Hillsborough County families received much-needed access to mental health care through a grant to Seniors in Service from the Community Foundation of Tampa Bay and Hillsborough County.
The $50,000 grant to Seniors in Service was part of the Hillsborough County’s Rapid Response Recovery (R3) Nonprofit Safety Net program. Hillsborough County partnered with the Community Foundation to provide financial assistance to nonprofit agencies affected by COVID-19 through the R3 Nonprofit Safety Net.
More than a dozen mental health providers with various specialties – licensed clinical social workers, licensed mental health counselors, licensed psychologist, Advanced Nurse Practitioners with specialties in psychiatry – assisted south Hillsborough County residents through the grant. The providers included mental health professionals with certifications and advanced training in the areas of mood disorders, trauma, developmental delays and addictions.
With the grant, mental health professionals waived fees for individuals and families who received mental health services, testing and education. In many cases, families were able to bypass waiting periods, and it eliminated financial means as a barrier to receive care.
“The winter holidays, COVID fears and stressors associated with the pandemic accelerated underlying mental health concerns,” said Damon C. Glisson, Chair of the Community Foundation of Tampa Bay’s South Shore Council. “This grant alleviated the feelings of frustration and hopelessness for many families in south Hillsborough County.”
In total, the grant covered 159 therapy sessions, 12 psychological evaluations for school-aged children who exhibited learning, developmental or behavioral concerns, 2 comprehensive cognitive evaluations for seniors to identify cognitive impairment or memory-related concerns, and 10 psychiatric sessions to evaluate or manage psychotropic medications. The services were provided in December 2020 and January 2021.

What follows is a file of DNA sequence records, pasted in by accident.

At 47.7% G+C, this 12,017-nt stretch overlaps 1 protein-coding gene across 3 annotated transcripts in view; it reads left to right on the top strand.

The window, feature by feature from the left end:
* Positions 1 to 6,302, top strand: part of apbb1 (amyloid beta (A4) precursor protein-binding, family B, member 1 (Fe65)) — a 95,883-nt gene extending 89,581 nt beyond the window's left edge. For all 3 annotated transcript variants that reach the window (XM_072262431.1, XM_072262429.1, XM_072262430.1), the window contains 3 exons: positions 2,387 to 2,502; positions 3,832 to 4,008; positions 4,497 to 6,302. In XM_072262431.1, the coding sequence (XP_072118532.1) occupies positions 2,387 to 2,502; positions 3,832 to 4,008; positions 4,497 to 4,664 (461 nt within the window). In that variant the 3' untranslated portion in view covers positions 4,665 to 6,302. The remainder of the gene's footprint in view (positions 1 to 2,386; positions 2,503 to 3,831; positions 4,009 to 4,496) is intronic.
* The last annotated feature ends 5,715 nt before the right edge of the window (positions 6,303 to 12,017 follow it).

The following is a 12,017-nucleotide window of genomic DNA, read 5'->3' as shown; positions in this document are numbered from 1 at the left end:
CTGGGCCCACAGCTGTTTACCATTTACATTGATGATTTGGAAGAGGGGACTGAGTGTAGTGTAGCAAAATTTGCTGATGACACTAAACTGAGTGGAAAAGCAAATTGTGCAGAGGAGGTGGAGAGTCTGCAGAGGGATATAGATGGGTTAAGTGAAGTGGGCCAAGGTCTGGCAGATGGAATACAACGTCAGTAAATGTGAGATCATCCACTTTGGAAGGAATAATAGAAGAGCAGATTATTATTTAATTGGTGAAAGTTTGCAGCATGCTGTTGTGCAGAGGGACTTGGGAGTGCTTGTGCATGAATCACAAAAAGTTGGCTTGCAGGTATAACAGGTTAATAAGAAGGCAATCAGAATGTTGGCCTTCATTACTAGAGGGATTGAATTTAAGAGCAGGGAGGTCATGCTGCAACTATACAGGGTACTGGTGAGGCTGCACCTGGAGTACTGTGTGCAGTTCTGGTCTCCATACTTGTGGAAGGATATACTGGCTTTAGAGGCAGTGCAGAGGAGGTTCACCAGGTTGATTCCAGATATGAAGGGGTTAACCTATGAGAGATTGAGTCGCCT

In addition, Seniors in Service partnered with South Shore Coalition for Mental Health and Aging and C.A.T.E. Foundation (which stands for Conquering Addiction Through Education) to provide services with the grant funding. These partnerships provided education, individual and group therapy, support and resources for individuals and families affected by drug, alcohol or behavioral addictions.
“This grant is just one way that we’ve expanded access to mental health resources for our community,” said Marlene Spalten, president and CEO of the Community Foundation of Tampa Bay. “We’re continuing to explore ways to increase access to these resources.”
The grant builds on the Community Foundation’s efforts to address mental health in the Tampa Bay community. It partnered with St. Petersburg College, Humana Foundation and Love IV Lawrence, a Community Foundation-hosted fund that supports organizations making positive changes around mental health, to launch the “Mental Health First Aid” nationally certified training course last year.
Anyone can register for the fully virtual 8-hour Mental Health First Aid course for only $125. The Community Foundation is covering the registration fee for people who work at nonprofit organizations, education institutions, faith communities and public service organizations.
Learn more about Mental Health First Aid on the Community Foundation of Tampa Bay’s website: https://cftampabay.org/mentalhealth/.
About the Community Foundation of Tampa Bay
Founded in 1990, the Community Foundation of Tampa Bay connects donors, nonprofits, community and business leaders, professional advisors, volunteers and residents to make the maximum positive impact in the Tampa Bay region. For 30 years, the Community Foundation of Tampa Bay has been dedicated to making giving easy and meaningful for donors as a way to strengthen nonprofit organizations and build a better, more vibrant community. Since its inception, its donors have enabled the Community Foundation of Tampa Bay to award nearly $250 million in grants to nonprofit organizations across the country. Learn more at CFTampaBay.org.